John Hiatt – Terms Of My Surrender

New West, 2014

Now in his 60s and after 40 years of making music, Hiatt’s 22nd album keeps his endless flow of vivid story telling strong and leaps into more rugged blues areas, with his voice a bit lower than normal. The reflections on aging here are thoughtful, sometimes comical, as Hiatt sticks primarily to acoustic guitar while his band carries the melodies. Very few people will ever be as consistently interesting as Hiatt, and it’s safe to say that he’s one of the most multi-faceted faces of Americana ever.

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Ages And Ages – Divisionary

Partisan, 2014

An eight piece, all of whom sing, Ages And Ages keep the nearly untarnishable ideal of Portland folk-pop alive with soaring harmonies, warm melodies and plenty of hand clapping. Though the music is generally indie-lite and upbeat, the band have been marred by personal strife while making the album, so lyrically it’s a more downcast affair then their jubilant debut. Make room on your year end list for this one.

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Phox – Phox

Partisan, 2014

A six-piece indie-pop outfit following in the footsteps of many indie-folk pop outfits, if you enjoy banjos, whistling, horns and gorgeous female vocals, the rock meets psyche meets gentle soulfulness on here is ideal. Orchestral strings, pining melodies and multi-layered softness further solidify this as an essential album of 2014. Whether it’s hushed cooing or lush and expansive, Phox resonate with a timeless beauty.

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Death Has No Dominion – Death Has No Dominion

SQE, 2014

If you were ever in the market for a ukulele-based album, the Danish duo of Rasmus Bak and Bjarke Neimann have you covered. Pulling you in with serene, acoustic folk songs, the pair have an affinity for leaving a lasting impression with minimal sounds. Without leaving their comfort zone of gentle volume and cautious tempos, the pair provide a fertile ground for ambient, emotionally gripping strumming.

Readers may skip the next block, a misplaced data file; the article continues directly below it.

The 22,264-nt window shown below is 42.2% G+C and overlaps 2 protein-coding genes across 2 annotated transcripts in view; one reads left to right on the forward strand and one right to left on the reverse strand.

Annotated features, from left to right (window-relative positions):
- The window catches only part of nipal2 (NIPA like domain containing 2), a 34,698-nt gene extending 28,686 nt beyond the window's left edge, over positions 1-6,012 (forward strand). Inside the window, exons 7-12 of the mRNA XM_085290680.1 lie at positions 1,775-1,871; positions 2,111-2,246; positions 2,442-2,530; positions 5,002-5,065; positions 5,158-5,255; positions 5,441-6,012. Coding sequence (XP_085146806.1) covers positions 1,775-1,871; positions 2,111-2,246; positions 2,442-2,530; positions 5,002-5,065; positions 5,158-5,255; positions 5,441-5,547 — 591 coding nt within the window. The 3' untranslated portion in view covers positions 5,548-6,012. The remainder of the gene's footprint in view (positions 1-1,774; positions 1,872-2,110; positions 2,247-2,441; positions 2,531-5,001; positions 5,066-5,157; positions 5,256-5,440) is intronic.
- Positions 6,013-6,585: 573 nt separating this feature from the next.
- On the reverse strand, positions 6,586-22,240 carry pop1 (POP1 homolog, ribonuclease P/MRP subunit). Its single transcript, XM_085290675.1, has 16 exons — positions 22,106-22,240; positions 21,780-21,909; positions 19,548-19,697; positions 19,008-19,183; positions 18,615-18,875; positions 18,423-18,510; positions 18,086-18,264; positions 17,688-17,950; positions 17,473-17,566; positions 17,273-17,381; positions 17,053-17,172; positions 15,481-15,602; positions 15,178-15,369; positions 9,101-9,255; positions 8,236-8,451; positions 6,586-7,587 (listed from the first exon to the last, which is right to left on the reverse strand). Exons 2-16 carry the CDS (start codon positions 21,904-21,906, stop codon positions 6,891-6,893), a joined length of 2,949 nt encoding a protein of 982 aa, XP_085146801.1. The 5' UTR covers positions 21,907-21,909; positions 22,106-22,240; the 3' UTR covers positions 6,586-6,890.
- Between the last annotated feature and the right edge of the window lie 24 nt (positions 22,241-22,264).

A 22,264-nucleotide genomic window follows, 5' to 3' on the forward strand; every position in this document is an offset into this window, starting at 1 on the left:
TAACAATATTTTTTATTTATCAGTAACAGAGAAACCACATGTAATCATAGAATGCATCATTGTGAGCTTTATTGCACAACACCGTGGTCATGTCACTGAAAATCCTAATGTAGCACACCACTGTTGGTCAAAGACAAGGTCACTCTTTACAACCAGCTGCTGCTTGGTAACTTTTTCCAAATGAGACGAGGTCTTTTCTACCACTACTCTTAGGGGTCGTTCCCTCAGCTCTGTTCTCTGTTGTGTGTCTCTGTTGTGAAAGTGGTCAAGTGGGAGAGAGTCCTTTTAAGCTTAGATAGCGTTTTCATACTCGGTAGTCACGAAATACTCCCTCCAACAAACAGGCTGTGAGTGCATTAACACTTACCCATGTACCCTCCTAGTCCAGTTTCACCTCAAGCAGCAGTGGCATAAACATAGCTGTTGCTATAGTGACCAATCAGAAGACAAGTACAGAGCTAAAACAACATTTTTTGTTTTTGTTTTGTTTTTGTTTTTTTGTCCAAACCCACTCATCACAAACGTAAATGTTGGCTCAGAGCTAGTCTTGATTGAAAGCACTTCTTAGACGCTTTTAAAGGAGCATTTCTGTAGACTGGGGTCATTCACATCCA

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Trummors – Moorish Highway

Ernest Jenning, 2014

A duo consisting of Dave Lerner of Ted Leo and Native Nod fame together with Anne Cunningham, Trummors play stripped back folk music with dual vocals, each taking up a couple instruments in songs often constructed around a harmonium. Gentle in a country vein, and with sweeping harmonies, the Gordon Lightfoot cover doesn’t seem the least bit out of place on this glorious album.

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John Murry – Califorlornia

Evangeline, 2014

Murry’s deep voice steers these eclectic and often sombre tunes in a way that brings to mind blues, country, folk and Americana written from a thoughtful rock’n'roll perspective. Though his strong point is his dense balladry, Murry’s no stranger to upbeat melodies and distortion either, and provides much variety with only a few songs here, including a compelling Warren Zevon cover.

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